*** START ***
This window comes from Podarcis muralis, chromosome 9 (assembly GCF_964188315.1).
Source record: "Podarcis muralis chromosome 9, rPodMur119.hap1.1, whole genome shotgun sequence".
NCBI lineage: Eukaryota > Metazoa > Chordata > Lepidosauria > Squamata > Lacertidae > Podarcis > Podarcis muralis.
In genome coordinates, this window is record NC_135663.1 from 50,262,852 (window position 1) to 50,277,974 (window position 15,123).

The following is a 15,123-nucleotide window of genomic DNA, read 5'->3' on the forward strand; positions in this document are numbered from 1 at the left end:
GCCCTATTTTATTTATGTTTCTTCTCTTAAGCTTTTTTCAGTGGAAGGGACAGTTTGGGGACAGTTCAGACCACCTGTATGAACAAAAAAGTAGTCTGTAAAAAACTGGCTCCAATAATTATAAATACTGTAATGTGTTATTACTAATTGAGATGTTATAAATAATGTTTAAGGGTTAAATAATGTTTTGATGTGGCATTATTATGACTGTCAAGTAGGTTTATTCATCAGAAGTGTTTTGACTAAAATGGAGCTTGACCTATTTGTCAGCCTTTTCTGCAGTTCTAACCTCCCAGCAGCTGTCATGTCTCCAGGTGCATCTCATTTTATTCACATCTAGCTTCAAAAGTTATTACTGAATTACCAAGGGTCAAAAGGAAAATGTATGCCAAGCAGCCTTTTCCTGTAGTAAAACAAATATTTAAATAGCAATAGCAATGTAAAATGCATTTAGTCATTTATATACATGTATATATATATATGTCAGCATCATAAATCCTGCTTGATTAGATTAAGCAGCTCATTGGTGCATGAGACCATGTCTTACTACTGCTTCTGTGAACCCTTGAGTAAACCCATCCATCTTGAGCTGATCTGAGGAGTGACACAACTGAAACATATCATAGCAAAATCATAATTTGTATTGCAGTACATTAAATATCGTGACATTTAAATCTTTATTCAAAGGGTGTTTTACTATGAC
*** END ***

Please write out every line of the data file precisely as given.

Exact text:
This window comes from Podarcis muralis, chromosome 9 (assembly GCF_964188315.1).
Source record: "Podarcis muralis chromosome 9, rPodMur119.hap1.1, whole genome shotgun sequence".
NCBI lineage: Eukaryota > Metazoa > Chordata > Lepidosauria > Squamata > Lacertidae > Podarcis > Podarcis muralis.
In genome coordinates, this window is record NC_135663.1 from 50,262,852 (window position 1) to 50,277,974 (window position 15,123).

The following is a 15,123-nucleotide window of genomic DNA, read 5'->3' on the forward strand; positions in this document are numbered from 1 at the left end:
GCCCTATTTTATTTATGTTTCTTCTCTTAAGCTTTTTTCAGTGGAAGGGACAGTTTGGGGACAGTTCAGACCACCTGTATGAACAAAAAAGTAGTCTGTAAAAAACTGGCTCCAATAATTATAAATACTGTAATGTGTTATTACTAATTGAGATGTTATAAATAATGTTTAAGGGTTAAATAATGTTTTGATGTGGCATTATTATGACTGTCAAGTAGGTTTATTCATCAGAAGTGTTTTGACTAAAATGGAGCTTGACCTATTTGTCAGCCTTTTCTGCAGTTCTAACCTCCCAGCAGCTGTCATGTCTCCAGGTGCATCTCATTTTATTCACATCTAGCTTCAAAAGTTATTACTGAATTACCAAGGGTCAAAAGGAAAATGTATGCCAAGCAGCCTTTTCCTGTAGTAAAACAAATATTTAAATAGCAATAGCAATGTAAAATGCATTTAGTCATTTATATACATGTATATATATATATGTCAGCATCATAAATCCTGCTTGATTAGATTAAGCAGCTCATTGGTGCATGAGACCATGTCTTACTACTGCTTCTGTGAACCCTTGAGTAAACCCATCCATCTTGAGCTGATCTGAGGAGTGACACAACTGAAACATATCATAGCAAAATCATAATTTGTATTGCAGTACATTAAATATCGTGACATTTAAATCTTTATTCAAAGGGTGTTTTACTATGAC